When microservices are not for you

microservices, opinion, architecture

Microservices are the hype right now and what everyone talks about. Microservices are an architectural and organizational approach to software development where software is composed of small independent services that communicate over well-defined APIs. These services are owned by small, self-contained teams. Microservices architectures make applications easier to scale and faster to develop, enabling innovation and accelerating time-to-market for new features. This is a commonly used solution for medium to large projects. While there are many benefits with microservices, there are also drawbacks because you enter the domain of distributed systems.

Throughout the series I will cover few common topics and I hope to help you make some informed decisions going forward:

  1. When microservices are not for you (this post)
  2. When microservices are a good fit
  3. Microservices for new projects
  4. Monolith to microservices
  5. Common pitfalls when doing microservices

In this post I'll cover some cases when I think microservices are a bad fit for a project...

Overview #

Contrary to popular belief, microservices are not always a good fit, they don’t solve every problem and more times than not, the effort is not warranted. I will point out few of the cases when microservices are unnecessary complexity for you. If any of the cases fits you, you should think hard and long about doing microservices and most of the time you’re better off staying on the monolith path.

New project #

New projects are rarely good fit for microservices, because most of the time requirements are not clear when starting the project, the complexity of microservices and the effort to develop them is not justified, you’d be better off with a monolith, not worrying about networks and such. Changes on a new project can be done faster in case of a monolith and after the monolith goes in production, you will get a real feel of what is the pace of development and what are the actual technical requirements for the project. Its simple, you don’t have the actual knowledge how the system will be used and to what purpose to warrant the microservice architecture. What you can do in this case is modularize the monolith as much as possible so when the time comes, the team is mature enough, it will be easier to migrate the existing monolith to microservices.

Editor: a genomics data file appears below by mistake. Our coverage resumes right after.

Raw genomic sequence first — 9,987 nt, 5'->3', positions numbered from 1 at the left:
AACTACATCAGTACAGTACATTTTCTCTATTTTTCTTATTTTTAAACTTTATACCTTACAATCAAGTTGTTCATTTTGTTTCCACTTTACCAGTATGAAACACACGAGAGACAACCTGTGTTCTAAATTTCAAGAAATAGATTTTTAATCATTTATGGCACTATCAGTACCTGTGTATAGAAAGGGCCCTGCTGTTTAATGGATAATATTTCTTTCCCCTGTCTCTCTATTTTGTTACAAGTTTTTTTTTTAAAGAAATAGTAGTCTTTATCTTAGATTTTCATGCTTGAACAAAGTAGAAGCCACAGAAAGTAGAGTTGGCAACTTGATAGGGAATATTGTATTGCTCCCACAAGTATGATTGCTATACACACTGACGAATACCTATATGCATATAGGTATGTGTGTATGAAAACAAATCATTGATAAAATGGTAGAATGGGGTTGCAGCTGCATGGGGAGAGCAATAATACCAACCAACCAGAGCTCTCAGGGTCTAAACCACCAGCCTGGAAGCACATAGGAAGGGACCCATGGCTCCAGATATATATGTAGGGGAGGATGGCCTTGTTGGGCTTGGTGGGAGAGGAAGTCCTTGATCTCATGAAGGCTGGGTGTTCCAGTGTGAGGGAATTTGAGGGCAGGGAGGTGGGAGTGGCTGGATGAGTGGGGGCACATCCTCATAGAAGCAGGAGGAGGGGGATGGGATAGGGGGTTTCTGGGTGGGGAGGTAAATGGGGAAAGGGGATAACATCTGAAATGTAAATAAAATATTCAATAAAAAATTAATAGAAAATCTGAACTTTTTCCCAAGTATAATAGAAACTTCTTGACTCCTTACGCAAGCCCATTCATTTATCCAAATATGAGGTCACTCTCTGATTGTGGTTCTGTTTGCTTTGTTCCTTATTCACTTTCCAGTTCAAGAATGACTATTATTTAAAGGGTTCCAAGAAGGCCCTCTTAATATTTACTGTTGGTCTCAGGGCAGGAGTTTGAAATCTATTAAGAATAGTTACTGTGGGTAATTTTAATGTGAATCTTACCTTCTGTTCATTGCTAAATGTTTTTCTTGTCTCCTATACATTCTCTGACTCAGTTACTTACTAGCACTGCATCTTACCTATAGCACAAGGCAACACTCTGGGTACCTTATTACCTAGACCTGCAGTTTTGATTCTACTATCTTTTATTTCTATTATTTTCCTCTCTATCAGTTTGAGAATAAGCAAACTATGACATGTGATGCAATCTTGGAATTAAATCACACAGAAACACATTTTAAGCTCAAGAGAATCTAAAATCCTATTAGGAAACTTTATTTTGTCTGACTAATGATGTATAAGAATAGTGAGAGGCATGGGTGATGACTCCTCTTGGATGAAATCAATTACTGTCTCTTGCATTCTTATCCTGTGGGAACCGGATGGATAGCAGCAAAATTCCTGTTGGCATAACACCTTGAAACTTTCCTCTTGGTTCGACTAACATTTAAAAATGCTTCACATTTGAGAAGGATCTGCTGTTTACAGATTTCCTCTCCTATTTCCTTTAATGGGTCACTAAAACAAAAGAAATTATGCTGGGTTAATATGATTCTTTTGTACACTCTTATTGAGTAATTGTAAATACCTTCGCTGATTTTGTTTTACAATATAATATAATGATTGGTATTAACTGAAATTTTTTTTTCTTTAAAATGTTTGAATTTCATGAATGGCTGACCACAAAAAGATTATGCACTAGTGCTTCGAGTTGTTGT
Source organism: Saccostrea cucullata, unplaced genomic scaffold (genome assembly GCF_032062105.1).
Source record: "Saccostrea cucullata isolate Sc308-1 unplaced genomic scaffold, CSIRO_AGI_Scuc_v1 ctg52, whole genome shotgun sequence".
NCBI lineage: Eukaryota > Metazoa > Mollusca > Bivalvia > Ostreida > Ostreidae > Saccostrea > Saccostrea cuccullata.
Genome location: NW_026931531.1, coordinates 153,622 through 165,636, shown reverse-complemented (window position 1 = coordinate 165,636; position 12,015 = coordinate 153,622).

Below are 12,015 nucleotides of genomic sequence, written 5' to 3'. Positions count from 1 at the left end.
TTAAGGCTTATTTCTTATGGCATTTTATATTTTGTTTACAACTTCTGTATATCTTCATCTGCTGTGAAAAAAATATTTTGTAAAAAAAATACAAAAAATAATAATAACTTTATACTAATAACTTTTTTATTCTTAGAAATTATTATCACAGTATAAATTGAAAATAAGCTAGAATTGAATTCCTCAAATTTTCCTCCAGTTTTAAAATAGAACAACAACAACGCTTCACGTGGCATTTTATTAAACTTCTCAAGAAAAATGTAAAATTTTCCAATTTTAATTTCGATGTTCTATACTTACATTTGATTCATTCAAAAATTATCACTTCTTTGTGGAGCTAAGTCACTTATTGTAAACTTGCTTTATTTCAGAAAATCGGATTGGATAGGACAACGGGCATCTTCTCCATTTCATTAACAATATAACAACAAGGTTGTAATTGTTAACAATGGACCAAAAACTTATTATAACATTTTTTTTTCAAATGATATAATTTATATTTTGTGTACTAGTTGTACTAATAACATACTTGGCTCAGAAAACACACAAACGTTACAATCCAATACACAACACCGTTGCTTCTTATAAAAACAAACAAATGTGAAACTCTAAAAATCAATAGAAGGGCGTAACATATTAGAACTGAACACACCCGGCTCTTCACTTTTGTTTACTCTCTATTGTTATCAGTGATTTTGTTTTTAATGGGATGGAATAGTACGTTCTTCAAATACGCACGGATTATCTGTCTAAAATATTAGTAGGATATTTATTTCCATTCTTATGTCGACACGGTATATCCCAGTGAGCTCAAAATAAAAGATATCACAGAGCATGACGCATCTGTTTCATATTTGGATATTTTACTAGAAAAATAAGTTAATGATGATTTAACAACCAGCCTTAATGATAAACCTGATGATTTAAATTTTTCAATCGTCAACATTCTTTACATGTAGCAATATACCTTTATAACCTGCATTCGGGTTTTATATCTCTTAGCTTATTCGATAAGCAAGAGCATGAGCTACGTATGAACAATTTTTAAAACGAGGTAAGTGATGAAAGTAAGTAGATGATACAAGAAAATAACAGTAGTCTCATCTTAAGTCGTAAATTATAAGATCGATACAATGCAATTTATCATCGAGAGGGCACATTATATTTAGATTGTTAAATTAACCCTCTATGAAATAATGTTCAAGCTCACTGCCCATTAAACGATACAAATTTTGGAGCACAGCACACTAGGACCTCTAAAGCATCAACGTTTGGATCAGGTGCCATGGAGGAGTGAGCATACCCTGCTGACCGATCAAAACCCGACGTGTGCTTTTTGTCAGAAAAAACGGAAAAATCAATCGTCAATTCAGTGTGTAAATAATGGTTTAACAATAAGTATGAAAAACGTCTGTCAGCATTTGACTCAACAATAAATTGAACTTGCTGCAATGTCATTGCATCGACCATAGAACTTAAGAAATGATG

DevOps can’t keep up #

One of the impotent things to keep in mind is that what developers develop, DevOps need to maintain, which often developers forget about. You create the project, write the code, test it and when everything seems okay, you pass the project to DevOps to deploy it on production environments, monitor it and provide the best service they can. If the DevOps team is comprises few people or the team is not as knowledgeable as the developers, they will get lost. Every issue that will rise up on production will need some developer attention. This will also take up your time and will prevent you to work on new features, projects or improvements. DevOps needs to be comfortable maintaining the project on production. In case you maintain the project on production, there still can be drawbacks of going microservices. Tracing and debugging production bugs will take a lot more time than it would take with a simple monolith. Even if you adopt the Amazon way of doing microservices: 2 pizza teams and developers maintain project, this will still be a problems as you’ll have more on your plate.